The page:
Written answers

Tuesday, 16 June 2020

Department of Jobs, Enterprise and Innovation

Covid-19 Pandemic Supports

Photo of Éamon Ó CuívÉamon Ó Cuív (Galway West, Fianna Fail)
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436. To ask the Minister for Jobs, Enterprise and Innovation the reason State guaranteed loans for working capital during the Covid-19 pandemic are being charged at over 4% interest when funding can be borrowed by the banks and the State at nominal interest rates; if consideration has been given to reducing these rates in the interest of stimulating and assisting business through this difficult time; the reason for the high rates of interest; and if she will make a statement on the matter. [11245/20]

Photo of Heather HumphreysHeather Humphreys (Cavan-Monaghan, Fine Gael)
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The SBCI Covid-19 Working Capital Scheme [Covid-19 WCS] is offered by my Department in cooperation with the Department of Agriculture, Food and the Marine, and is supported by a counter-guarantee from the European Investment Fund [EIF] through its InnovFin SME Guarantee facility. This counter guarantee has enabled €15 million in Exchequer funding to be leveraged to provide €200 million in lending through this Scheme. This is reflective of an effort to achieve the widest reach with Exchequer funding to support businesses as they seek to respond the impacts of Covid-19 and why loan guarantee structures are a key response to the liquidity crisis.

The scheme is available to eligible businesses that have been negatively affected by impacts arising from the outbreak of Covid-19 to enable those businesses to innovate, change or adapt in response to the current business environment.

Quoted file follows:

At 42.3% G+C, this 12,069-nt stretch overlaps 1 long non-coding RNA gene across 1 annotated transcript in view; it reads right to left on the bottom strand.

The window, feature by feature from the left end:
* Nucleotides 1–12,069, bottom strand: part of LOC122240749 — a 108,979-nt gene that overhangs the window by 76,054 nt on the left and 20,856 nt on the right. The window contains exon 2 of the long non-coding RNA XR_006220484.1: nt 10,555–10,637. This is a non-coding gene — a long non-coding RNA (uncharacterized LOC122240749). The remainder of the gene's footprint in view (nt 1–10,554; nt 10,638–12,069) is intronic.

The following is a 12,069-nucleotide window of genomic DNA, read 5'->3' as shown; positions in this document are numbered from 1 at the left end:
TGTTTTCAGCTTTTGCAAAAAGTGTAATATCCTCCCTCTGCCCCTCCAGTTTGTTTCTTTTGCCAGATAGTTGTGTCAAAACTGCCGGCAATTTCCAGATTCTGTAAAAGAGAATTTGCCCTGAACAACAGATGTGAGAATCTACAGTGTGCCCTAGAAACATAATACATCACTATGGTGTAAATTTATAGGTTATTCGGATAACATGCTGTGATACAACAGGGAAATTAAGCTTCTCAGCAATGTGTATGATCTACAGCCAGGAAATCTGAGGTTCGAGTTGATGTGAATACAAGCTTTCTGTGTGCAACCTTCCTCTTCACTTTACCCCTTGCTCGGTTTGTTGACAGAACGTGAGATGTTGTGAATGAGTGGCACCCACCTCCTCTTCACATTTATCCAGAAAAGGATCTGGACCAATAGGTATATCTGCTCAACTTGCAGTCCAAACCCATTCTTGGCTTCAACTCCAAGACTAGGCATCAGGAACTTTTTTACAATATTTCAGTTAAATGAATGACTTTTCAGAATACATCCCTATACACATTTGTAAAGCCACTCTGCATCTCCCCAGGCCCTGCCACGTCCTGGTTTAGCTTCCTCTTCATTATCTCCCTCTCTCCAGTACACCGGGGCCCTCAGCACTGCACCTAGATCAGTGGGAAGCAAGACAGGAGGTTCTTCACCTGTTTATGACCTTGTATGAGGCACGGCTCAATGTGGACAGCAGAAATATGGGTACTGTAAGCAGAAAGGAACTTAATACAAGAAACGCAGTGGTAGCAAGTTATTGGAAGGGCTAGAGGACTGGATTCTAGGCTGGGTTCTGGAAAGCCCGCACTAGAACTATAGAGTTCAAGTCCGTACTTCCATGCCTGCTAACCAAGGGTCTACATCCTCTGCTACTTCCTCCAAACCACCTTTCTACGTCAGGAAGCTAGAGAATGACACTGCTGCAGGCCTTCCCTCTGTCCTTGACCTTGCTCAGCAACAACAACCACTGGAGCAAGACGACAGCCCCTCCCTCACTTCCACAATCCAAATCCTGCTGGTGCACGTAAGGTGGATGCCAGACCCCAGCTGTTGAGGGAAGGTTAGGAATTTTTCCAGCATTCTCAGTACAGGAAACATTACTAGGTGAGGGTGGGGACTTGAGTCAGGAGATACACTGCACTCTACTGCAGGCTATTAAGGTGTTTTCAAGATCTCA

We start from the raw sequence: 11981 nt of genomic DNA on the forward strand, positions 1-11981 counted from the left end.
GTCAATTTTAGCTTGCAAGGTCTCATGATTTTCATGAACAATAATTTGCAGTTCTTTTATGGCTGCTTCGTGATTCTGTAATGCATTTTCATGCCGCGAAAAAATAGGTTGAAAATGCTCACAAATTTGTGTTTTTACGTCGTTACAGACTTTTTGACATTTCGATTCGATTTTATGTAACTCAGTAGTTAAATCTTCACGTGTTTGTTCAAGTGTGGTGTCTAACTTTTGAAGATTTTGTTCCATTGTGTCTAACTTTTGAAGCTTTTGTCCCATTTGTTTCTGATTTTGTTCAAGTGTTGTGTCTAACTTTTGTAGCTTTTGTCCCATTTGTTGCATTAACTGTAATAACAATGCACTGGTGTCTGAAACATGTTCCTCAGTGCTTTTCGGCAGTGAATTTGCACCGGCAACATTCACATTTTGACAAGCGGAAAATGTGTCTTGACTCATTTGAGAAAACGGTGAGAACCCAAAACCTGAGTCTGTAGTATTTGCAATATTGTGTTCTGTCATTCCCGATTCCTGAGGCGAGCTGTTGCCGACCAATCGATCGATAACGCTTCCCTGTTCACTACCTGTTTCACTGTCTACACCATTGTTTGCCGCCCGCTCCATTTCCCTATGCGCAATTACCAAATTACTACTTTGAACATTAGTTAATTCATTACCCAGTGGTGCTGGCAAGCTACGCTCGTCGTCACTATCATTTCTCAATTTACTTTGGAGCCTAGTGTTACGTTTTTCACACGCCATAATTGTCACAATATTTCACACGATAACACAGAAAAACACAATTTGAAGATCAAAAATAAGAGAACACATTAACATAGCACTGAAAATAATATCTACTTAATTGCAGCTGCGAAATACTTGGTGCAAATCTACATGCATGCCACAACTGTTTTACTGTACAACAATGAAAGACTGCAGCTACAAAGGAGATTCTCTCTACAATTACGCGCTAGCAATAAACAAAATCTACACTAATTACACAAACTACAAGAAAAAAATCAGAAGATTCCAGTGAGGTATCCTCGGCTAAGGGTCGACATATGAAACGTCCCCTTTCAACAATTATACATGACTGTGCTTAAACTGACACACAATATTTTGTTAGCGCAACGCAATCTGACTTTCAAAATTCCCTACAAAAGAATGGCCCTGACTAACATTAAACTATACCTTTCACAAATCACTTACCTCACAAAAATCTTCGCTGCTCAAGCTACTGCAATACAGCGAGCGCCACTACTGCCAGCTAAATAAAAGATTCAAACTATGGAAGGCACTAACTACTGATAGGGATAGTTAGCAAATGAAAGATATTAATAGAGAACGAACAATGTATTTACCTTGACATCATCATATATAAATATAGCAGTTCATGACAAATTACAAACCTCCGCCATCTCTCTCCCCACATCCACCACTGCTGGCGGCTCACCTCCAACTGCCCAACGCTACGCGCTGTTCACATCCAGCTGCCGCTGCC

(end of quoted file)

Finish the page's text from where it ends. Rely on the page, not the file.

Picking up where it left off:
The scheme is operated by the SBCI and is offered through participating finance providers. This allows the Government to leverage existing lending infrastructure, providing an efficient mechanism for making competitive lending products available to Covid-19-impacted businesses, and there are significant advantages to loan schemes run through the participating finance providers.

The interest rate of 4% under the Covid-19 WCS represents a savings when compared with other similar lending available in the market, while the availability of loans of under €500,000 unsecured ensures that these schemes are more accessible to businesses.

However, the operation of loan schemes of this type through these financial providers also means that there is less scope to bring the interest rates down further, as some interest must be charged by the lenders to cover overheads and capital costs if they are to continue to work with Government.

The level of capital held by Irish banks against SME loans relates to the high level of non-performing loans (NPLs) in the Irish Banking System during the financial crisis. Notwithstanding improvements in the period since then, there is still a continuing high stock of NPLs in the Irish Banking System. The resulting high levels of required capital means that banks in Ireland charge a higher interest rates than is found on average in the EU so as to be able to generate an appropriate return on equity.

Further to this, the Covid-19 WCS operates under the de minimis state aid regulations. This limits the overall volume of state funding available to individual businesses in any given three-year period. Any adjustment to the interest rate under the scheme would affect the consideration of the level of aid being provided to applicant businesses. This would impact the overall volume of funding available to applicant businesses and could impact their eligibility for other schemes.

Uptake of the scheme to date has been strong and work is under way on a significant expansion to make additional lending available under the scheme.


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